While we were doing this, some kids excitedly told me that there was a ferret outside where we normally park our equipment trailer. Cool. I dropped whatever I was doing it and hot-footed it over there. It was somewhat cornered, as the little alcove where we park the trailer is brick on three sides. The fourth side was blanketed with kids. I grabbed my camera. I think it was an American mink (Neovison vison) a stoat (Mustela erminea), known as an ermine when it wears a white coat. Only one shot came out OK-ish:

Stoat (Mustela erminea)

Stoat (Mustela erminea)


As soon as I got the picture, I directed the kids to step back and let it escape. Which it did. Eventually finding its way into the sanctuary! For all I know, it’s still in the church building somewhere, but maybe that’s not terrible. We do have a few mice it could help us out with.

Once the yard sale was in full swing, the kids kept coming up to me and asking “how much for this?” They were asking because they wanted to buy it. I’m sure the Pathfinder parents really appreciated me selling their kids even more toys, but… such is life. Usually, I would answer “ten cents” and the kids would hand me a dime and stash the toy away somewhere.

Then one of the kids came up to me and asked, “Do you think this is real?” He was holding a small blue egg (made me think of a robin’s egg). I took it from him and said, “I don’t know”. I squeezed it lightly, thinking it might be a wooden egg he had found on one of the tables. That’s when the egg exploded, sending white and yolk all over the two of us. He took it right in the face. I took it all over my hands and shirt. I guess it was real! Maybe even a robin’s egg!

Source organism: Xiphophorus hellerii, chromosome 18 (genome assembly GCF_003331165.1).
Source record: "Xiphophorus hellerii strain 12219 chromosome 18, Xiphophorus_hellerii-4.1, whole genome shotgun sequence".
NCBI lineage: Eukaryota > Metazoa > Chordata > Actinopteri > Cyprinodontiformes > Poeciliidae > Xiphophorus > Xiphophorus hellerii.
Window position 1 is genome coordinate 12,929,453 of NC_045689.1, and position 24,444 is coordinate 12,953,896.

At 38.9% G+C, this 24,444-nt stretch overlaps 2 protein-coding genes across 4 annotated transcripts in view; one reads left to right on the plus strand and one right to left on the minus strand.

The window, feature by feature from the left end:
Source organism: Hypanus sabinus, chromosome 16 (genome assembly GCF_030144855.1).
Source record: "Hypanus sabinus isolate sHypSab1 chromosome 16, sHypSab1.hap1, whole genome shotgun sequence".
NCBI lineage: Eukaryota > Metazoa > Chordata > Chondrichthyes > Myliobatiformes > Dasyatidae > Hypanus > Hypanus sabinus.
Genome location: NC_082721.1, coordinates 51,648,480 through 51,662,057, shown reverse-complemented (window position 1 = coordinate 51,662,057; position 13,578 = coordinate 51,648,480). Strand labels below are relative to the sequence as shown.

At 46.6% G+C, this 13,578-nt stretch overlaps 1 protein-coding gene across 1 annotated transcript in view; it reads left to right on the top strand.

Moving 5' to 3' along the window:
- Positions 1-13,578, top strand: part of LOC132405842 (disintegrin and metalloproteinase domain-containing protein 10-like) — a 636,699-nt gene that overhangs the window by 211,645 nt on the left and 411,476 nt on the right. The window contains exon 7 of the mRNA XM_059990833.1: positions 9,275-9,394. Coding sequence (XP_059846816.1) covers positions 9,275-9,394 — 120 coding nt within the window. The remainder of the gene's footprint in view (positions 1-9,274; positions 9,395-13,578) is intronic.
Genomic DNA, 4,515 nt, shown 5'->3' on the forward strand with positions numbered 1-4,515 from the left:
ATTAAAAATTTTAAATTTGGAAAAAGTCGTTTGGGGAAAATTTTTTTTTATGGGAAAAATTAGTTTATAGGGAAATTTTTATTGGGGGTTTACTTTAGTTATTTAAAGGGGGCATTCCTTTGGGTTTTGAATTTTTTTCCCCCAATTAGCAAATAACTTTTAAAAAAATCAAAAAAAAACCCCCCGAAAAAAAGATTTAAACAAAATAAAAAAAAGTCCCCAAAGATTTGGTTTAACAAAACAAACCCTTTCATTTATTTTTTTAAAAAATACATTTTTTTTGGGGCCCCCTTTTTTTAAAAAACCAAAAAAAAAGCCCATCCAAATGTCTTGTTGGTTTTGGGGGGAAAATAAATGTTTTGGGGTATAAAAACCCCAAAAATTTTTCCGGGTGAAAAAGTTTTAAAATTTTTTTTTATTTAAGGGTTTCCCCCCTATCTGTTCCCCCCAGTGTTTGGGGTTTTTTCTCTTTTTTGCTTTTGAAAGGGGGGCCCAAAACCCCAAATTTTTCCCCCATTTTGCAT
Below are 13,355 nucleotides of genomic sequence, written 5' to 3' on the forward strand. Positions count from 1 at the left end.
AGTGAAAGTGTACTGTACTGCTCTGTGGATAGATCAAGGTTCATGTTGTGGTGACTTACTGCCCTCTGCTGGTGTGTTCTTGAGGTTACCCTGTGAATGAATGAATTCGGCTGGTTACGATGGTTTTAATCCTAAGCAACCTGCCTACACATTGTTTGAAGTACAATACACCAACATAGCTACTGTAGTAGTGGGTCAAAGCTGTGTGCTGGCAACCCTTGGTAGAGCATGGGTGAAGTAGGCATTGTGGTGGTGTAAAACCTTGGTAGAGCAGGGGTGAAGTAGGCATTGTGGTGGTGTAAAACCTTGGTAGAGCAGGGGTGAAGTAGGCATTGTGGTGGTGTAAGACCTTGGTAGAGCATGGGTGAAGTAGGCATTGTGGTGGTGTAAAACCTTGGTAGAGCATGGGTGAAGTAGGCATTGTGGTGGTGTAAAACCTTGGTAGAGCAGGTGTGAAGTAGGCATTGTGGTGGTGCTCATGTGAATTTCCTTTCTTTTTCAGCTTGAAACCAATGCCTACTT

We cut the sale off at 1:00pm, and then started packing up the leftovers for Goodwill. They wouldn’t take most of it, but I was glad they took some of it. Joyce took the rest home and Ken unloaded it somewhere at their place. We are camping on their farm next weekend, so we’ll reload it Sunday and then haul it to the dump afterwards.

I think the flower that stymied me yesterday is a mountain juneberry (Amelanchier bartramiana). I have one of these growing at the edge of my yard, and I compared the blossom this afternoon. They are pretty much identical. The thing that threw me was that my specimen is a bush, and it’s three feet tall or so. Of all the ones I saw on Mount Major yesterday, none were higher than 18″.

I’ll wait until Mr Smarty Pants gets back to me before making any such declarations though.

Beth, Penny, and I took a walk down to Sandogardy Pond this afternoon to give Va a chance to mop the floors. While we were down there, I found some Indian Cucumber Root (Medeola virginiana) in bloom. I wasn’t expecting that yet, but after checking my records for last year, it shouldn’t have come as a big surprise. My first log last year for that plant was June 3.

Indian cucumber root (Medeola virginiana)

Indian cucumber root (Medeola virginiana)


I’m actually rather fond of this plant. The root smells and tastes like cucumbers (thus the name). It’s still not a great idea to collect much of it though, as there just isn’t very much of it around. I’ve read that its lack of abundance is due to overcollection in the past, but I kinda find that hard to believe. How many people know about this stuff anyhow? Still, the roots are pretty small, so it would take a lot of it to make a meal. So maybe it doesn’t take many collectors to reduce its population substantially.